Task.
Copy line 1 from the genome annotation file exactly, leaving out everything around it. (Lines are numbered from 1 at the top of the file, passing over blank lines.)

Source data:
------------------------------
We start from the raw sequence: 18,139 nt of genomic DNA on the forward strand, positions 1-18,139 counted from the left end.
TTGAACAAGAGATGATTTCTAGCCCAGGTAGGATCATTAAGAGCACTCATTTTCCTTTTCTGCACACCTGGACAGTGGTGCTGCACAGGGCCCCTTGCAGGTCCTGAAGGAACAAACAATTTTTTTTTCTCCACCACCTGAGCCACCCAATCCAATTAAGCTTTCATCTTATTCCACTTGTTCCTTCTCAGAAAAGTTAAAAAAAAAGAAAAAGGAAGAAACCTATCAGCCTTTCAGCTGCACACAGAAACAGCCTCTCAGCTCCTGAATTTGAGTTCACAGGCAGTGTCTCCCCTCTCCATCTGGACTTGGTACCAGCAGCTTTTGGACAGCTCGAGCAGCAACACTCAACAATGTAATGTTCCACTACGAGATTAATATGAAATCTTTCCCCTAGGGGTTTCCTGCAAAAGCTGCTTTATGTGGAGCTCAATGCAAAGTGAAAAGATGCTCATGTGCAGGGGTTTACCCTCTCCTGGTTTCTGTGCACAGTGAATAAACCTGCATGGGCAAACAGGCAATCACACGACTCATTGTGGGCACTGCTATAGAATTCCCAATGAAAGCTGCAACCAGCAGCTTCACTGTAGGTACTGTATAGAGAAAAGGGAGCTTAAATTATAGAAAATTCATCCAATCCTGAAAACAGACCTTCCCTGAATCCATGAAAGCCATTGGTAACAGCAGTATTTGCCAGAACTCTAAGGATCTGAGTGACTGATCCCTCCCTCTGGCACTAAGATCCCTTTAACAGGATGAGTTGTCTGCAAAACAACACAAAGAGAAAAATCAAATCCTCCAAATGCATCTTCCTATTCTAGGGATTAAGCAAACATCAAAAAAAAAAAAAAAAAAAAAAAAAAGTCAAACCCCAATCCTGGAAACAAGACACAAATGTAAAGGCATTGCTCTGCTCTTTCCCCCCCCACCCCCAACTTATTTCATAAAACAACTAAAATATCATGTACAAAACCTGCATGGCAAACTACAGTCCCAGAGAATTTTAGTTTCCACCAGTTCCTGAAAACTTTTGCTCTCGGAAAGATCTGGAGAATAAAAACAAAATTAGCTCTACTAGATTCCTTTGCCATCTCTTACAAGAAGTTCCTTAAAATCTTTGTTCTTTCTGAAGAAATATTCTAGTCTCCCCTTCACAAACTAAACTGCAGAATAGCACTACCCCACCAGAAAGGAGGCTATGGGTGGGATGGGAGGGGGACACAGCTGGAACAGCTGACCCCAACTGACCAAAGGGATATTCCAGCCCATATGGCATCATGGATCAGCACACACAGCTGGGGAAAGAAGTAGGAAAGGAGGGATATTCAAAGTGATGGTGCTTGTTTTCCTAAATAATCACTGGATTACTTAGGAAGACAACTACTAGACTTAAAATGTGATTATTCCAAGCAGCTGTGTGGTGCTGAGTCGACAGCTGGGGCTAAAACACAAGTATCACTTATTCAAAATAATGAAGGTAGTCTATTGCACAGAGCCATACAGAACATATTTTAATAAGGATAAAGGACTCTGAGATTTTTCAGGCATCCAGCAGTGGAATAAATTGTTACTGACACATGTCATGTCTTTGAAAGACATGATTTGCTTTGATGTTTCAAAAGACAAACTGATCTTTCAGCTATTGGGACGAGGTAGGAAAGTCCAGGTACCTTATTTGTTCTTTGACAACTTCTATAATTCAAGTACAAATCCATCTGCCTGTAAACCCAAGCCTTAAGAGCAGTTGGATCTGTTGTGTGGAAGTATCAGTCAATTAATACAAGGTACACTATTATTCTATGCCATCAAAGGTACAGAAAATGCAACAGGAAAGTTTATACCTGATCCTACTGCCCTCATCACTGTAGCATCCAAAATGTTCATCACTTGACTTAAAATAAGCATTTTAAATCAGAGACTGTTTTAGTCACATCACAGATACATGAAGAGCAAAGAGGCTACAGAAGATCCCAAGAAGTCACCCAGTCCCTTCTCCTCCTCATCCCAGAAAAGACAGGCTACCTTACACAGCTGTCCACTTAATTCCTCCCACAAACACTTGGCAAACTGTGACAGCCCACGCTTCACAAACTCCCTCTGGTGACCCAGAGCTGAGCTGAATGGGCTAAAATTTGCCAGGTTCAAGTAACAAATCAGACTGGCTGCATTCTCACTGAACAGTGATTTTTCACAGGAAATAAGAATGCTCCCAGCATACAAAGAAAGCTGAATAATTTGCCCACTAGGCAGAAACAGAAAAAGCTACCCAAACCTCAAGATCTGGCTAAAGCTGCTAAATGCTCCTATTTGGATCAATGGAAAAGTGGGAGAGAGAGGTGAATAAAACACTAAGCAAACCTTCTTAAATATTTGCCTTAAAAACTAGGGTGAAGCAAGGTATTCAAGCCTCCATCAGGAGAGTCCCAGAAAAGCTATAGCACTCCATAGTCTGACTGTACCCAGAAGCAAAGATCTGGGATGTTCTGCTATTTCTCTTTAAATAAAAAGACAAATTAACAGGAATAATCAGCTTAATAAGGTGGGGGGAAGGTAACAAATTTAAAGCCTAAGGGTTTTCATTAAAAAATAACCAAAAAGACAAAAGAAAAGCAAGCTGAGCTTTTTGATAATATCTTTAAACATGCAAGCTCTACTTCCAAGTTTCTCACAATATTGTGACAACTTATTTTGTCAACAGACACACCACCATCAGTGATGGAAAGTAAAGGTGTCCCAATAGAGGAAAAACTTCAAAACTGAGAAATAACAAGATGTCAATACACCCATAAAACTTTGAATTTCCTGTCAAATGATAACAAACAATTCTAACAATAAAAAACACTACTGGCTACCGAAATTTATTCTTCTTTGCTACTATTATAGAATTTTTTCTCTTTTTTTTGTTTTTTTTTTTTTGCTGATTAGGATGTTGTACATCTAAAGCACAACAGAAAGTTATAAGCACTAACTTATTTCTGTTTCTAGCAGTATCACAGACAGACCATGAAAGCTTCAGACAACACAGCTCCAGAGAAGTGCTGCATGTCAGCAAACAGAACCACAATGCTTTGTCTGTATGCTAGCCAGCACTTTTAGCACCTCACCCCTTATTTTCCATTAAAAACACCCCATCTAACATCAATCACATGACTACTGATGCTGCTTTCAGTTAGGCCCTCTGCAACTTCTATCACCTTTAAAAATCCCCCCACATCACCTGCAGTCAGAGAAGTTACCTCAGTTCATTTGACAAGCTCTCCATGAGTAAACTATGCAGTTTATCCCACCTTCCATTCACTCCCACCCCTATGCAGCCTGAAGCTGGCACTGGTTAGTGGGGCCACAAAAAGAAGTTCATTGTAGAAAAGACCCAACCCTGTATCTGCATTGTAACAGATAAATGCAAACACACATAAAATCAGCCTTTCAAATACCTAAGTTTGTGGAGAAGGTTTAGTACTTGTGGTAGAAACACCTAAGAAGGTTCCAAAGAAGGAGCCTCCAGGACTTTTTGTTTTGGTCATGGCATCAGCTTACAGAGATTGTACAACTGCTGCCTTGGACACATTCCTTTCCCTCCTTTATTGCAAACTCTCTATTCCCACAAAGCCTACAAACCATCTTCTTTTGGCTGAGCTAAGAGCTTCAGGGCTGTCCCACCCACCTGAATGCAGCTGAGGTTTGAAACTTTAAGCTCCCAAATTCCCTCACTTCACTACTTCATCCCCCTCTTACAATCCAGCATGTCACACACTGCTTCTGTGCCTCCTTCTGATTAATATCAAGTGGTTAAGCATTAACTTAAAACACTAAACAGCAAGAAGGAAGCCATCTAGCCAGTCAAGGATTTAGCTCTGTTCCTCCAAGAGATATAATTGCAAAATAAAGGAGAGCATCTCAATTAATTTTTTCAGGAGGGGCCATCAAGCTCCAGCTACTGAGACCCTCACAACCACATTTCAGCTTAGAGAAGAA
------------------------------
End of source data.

We start from the raw sequence: 18,139 nt of genomic DNA on the forward strand, positions 1-18,139 counted from the left end.